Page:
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RAS PN 09/4: Stars cheek by jowl in the early Universe

Last Updated on Monday, 29 March 2010 22:27
Published on Thursday, 12 February 2009 00:00
In the early Universe, some galaxies may have had stars packed together a hundred times more closely than in the present day, according to research by a University of Bonn team to be published in a paper in Monthly Notices of the Royal Astronomical Society.


Date: 12th February 2009
For Immediate Release
Ref.: PN 09/4

Issued by:
Dr Robert Massey
Press and Policy Officer
Royal Astronomical Society
Burlington House
London W1J 0BQ
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In our Galaxy, we are used to the idea that even the nearest stars are light years away from the Sun. But a team of scientists led by Professor Pavel Kroupa of the University of Bonn think things were very different in the early Universe. In particular, Ultra Compact Dwarf galaxies (UCDs), a recently discovered class of object, may have had stars a hundred times closer together than in the solar neighbourhood, according to calculations made by team member and PhD student Joerg Dabringhausen and presented in a paper in Monthly Notices of the Royal Astronomical Society.

UCDs were discovered in 1999. Although they are still enormous by everyday standards, at about 60 light years across, they are less than 1/1000th the diameter of our own Galaxy, the Milky Way. (In more familiar units, a light year is about 10 million million km). Astronomers believe that UCDs were created when more normal galaxies collided in the early Universe. But oddly, UCDs clearly have more mass than the light from the stars they contain would imply.

Up to now, exotic dark matter has been suggested to explain this ‘missing mass’, but this is not thought to gather in sufficient quantities within a UCD. In their paper Mr Dabringhausen, Professor Kroupa and their colleague Dr Holger Baumgardt present a different explanation.

The astronomers think that at one time, each UCD had an incredibly high density of stars, with perhaps 1 million in each cubic light year of space, compared with the 1 that we see in the region of space around the Sun. These stars would have been close enough to merge from time to time, creating many much more massive stars in their place. These more massive stars consume hydrogen (their nuclear fuel) much more rapidly, before ending their lives in violent supernova explosions. All that then remains is either a superdense neutron star or sometimes a black hole.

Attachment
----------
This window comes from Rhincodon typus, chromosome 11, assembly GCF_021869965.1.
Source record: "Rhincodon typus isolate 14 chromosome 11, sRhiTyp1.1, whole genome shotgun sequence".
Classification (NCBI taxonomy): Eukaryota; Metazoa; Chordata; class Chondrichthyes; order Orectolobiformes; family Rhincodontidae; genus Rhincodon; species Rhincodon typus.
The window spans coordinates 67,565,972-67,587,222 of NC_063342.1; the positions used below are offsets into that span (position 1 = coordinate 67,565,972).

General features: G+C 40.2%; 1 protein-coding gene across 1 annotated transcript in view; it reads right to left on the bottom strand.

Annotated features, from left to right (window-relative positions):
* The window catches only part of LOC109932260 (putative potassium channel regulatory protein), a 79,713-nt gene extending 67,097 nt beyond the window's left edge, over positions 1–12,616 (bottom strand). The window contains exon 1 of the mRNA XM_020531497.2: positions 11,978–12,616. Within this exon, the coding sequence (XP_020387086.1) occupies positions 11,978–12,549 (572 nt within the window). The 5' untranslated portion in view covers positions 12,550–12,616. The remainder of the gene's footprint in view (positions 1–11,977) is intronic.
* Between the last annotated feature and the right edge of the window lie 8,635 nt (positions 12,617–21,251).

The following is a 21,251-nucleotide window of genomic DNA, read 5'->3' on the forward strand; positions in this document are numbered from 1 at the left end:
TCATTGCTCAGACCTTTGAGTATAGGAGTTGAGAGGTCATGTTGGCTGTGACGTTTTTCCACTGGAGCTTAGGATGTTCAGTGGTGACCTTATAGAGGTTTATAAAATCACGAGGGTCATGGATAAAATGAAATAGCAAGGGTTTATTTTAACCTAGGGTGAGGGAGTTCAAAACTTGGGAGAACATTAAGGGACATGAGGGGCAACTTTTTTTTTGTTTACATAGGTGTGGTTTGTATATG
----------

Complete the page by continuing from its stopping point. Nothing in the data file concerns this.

So in today’s UCDs, a good part of their mass is made up of these dark remnants, largely invisible to Earth-based telescopes but fossils of a more dramatic past.

Mr Dabringhausen comments, “Billions of years ago, UCDs must have been extraordinary. To have such a vast number of stars packed closely together is quite unlike anything we see today. An observer on a (hypothetical) planet inside a UCD would have seen a night sky as bright as day on Earth.”


An image of a UCD is available from the following web address:

Caption: The background image was taken by Dr Michael Hilker of the University of Bonn using the 2.5-metre Du Pont telescope, part of the Las Campanas Observatory in Chile. The two boxes show close-ups of two UCD galaxies in the Hilker image. These images were made using the Hubble Space Telescope by a team led by Professor Michael Drinkwater of the University of Queensland.

Joerg Dabringhausen
University of Bonn
Tel: +49 228 733 669
Mob: +49 173 954 7596
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Professor Pavel Kroupa
University of Bonn
Tel: +49 228 736 140
 E-mail: This email address is being protected from spambots. You need JavaScript enabled to view it.


The Royal Astronomical Society (RAS), founded in 1820, encourages and promotes the study of astronomy, solar-system science, geophysics and closely related branches of science. The RAS organizes scientific meetings, publishes international research and review journals, recognizes outstanding achievements by the award of medals and prizes, maintains an extensive library, supports education through grants and outreach activities and represents UK astronomy nationally and internationally. Its more than 3000 members (Fellows), a third based overseas, include scientific researchers in universities, observatories and laboratories as well as historians of astronomy and others.


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